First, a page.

I know what you're thinking--what does gardening have to do with preparedness? When land is available, one of the best ways to keep fresh fruits and vegetables in your diet during an emergency is by growing them in your own garden. A garden adds nutrition and variety to your food storage.
So let's talk a little about storing and planting garden seeds. You'll see how it's a great strategy when it comes to preparedness!
Storing Garden Seeds Non-hybrid, open pollinating seeds are the best type to store when purchasing storage seeds. These types of seeds can be planted and their seeds can be collected at the end of the season for a future garden. Most seeds purchased today are hybrid seeds and cannot produce more plants. That is why choosing "non-hybrid" seeds is so important. Remember the old adage, "You can count the seeds in an apple, but you cannot count the apples in a seed."
The Garden Seeds available from Emergency Essentials are non-hybrid, open pollinating and include packets of several different vegetables. Each packet of seeds is foil lined, and the seeds are sealed in a #10 can. Garden seeds should be stored in a cool and dry environment, sealed tightly to avoid moisture. Each of these cans has enough seeds to produce a vegetable garden of up to two-thirds of an acre!
Planning Your Garden Draw a garden plan. This will help you decide what to plant and where, and it will help when you rotate the next year. Use whatever space you have available, but remember that your garden should have at least four to six hours of full sunshine every day. The soil should be able to drain well. If you are using planters or window boxes, be sure to allow holes for drainage. Fertilize the soil by adding fertilizer before tilling. Continue to fertilize throughout the growing season. Plant a good variety, remembering that different colored vegetables yield different nutrients. Try planting a "rainbow" of colors to get the most vitamin variety.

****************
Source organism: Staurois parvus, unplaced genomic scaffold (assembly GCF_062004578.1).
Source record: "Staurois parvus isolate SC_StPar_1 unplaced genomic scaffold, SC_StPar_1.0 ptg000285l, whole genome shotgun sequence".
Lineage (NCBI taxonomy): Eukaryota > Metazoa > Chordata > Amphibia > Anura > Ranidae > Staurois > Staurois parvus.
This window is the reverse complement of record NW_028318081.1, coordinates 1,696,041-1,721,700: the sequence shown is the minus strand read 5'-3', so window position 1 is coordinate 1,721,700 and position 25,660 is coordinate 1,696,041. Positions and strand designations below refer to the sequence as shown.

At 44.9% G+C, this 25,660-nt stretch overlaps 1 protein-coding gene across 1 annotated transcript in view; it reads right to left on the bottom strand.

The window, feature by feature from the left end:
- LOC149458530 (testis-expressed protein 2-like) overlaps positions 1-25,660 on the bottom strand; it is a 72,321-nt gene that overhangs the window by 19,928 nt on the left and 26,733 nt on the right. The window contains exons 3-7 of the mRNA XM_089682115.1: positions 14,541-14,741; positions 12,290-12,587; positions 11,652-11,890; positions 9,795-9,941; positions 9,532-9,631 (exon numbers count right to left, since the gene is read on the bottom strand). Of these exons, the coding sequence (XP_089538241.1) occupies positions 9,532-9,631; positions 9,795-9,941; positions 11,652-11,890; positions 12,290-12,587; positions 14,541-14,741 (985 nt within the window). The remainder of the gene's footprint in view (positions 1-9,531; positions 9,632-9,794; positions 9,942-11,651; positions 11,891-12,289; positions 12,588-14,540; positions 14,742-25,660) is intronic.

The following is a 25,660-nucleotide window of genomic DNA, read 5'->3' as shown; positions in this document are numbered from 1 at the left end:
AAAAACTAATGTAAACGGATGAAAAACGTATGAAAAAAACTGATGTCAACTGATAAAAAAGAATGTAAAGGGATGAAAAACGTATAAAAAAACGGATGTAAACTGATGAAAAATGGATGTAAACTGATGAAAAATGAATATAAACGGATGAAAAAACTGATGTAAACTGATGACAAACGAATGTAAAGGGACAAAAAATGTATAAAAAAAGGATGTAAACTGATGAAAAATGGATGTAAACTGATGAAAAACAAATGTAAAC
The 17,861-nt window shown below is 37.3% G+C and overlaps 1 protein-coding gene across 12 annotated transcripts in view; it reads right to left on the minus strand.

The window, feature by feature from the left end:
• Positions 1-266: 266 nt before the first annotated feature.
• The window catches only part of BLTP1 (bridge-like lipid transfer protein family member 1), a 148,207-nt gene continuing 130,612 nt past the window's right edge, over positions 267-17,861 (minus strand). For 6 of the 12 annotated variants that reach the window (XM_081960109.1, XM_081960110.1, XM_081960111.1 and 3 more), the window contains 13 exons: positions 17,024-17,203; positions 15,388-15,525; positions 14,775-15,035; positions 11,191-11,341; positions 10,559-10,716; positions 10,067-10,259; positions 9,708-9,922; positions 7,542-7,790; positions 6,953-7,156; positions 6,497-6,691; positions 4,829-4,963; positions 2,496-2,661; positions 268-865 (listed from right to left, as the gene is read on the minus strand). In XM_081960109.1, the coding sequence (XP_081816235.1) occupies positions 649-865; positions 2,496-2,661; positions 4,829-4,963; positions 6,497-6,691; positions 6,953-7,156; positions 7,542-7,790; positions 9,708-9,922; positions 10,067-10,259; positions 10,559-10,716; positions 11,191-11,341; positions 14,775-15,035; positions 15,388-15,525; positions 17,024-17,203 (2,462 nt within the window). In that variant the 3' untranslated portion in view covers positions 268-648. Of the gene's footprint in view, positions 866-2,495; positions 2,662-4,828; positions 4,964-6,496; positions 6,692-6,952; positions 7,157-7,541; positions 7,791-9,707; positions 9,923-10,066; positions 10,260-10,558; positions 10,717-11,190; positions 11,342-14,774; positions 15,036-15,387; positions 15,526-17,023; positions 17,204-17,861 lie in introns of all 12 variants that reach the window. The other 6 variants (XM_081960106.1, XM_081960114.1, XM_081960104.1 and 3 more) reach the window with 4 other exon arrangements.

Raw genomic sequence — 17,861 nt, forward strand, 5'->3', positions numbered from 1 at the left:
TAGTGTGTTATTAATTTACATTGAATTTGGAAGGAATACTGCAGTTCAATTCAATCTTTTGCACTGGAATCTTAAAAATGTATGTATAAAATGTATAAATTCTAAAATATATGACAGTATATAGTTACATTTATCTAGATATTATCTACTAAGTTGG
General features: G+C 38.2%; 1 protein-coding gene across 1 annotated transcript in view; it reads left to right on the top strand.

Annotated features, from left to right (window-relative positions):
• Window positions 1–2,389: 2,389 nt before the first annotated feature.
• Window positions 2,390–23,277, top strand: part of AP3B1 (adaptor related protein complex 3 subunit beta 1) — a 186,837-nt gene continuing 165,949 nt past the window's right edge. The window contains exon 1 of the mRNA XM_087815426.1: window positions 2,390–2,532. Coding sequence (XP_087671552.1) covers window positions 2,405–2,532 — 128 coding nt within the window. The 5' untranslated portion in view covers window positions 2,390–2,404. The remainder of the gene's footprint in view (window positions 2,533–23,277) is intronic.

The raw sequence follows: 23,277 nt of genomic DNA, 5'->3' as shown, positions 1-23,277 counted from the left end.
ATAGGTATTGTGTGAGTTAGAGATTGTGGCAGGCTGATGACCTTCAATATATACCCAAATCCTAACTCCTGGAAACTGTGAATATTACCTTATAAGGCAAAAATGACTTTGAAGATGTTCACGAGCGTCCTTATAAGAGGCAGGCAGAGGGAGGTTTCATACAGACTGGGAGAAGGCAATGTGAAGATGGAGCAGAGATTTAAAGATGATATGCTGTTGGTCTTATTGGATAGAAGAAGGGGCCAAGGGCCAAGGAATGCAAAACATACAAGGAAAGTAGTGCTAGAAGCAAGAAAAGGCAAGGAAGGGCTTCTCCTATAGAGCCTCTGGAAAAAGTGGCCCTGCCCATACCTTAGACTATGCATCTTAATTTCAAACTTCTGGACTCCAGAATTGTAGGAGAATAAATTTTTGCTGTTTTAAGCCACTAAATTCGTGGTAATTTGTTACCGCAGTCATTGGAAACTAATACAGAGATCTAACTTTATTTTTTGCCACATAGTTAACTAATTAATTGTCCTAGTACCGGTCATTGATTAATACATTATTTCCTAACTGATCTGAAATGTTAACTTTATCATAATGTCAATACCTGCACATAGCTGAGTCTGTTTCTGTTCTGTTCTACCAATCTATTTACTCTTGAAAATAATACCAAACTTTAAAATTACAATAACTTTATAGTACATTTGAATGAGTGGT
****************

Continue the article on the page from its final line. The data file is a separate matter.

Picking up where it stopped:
How To Plant A good general rule is to plant seeds at a depth of three times the diameter of the seeds. Fine seeds, such as parsely, should be scattered on top of the soil and pressed down lightly. Climbing plants such as tomatoes, peas, and beans should be planted near stakes or trellises. Allow yourself room to move around and weed between the plants.
Saving Seeds Saving your own seeds may seem time consuming, but when you replant your own seeds, they usually yield plants better suited to your soil and climate! After planting, keep track of the healthiest non-hybrid self-pollinating plants. Once the seeds have been collected, they need to be dried thoroughly before being stored. Excess moisture can cause the seeds to mold and rot. Use a fine screen or a sheet of plastic or glass to dry the seeds on. Dry the seeds in a warm place, out of direct sunlight. Seeds that are dried can be stored in small pill bottles, small envelopes, and other small containers. Label each packet well and add any relevant information. Then, store them in a cool, dry place. If you use envelopes, you might want to seal those envelopes in a jar with an airtight seal to keep out any additional moisture.
Sprouting Seeds There are times in an emergency when your family needs nourishing vegetables immediately. Waiting months to harvest a garden may not be feasible. A fast and easy way to obtain nutrients is through sprouting.
Sprouting is simple, and there are kits available to aid you in the process, or you can use items you find around the house. Good sprouting seeds are alfalfa, mung beans, triticale, soy beans, lentils, whole peas, adzuki beans, clover, garbanzo beans, rye, wheat, beans, rice, and oats. The last five seeds listed will sprout in only two days! The rest will sprout in three to five days.
Have you enjoyed our small detour? Hopefully you are inspired to add the very important item of garden seeds to your food storage supply. Reap the rewards of gardening and add variety and nutrition to your food storage plan at the same time!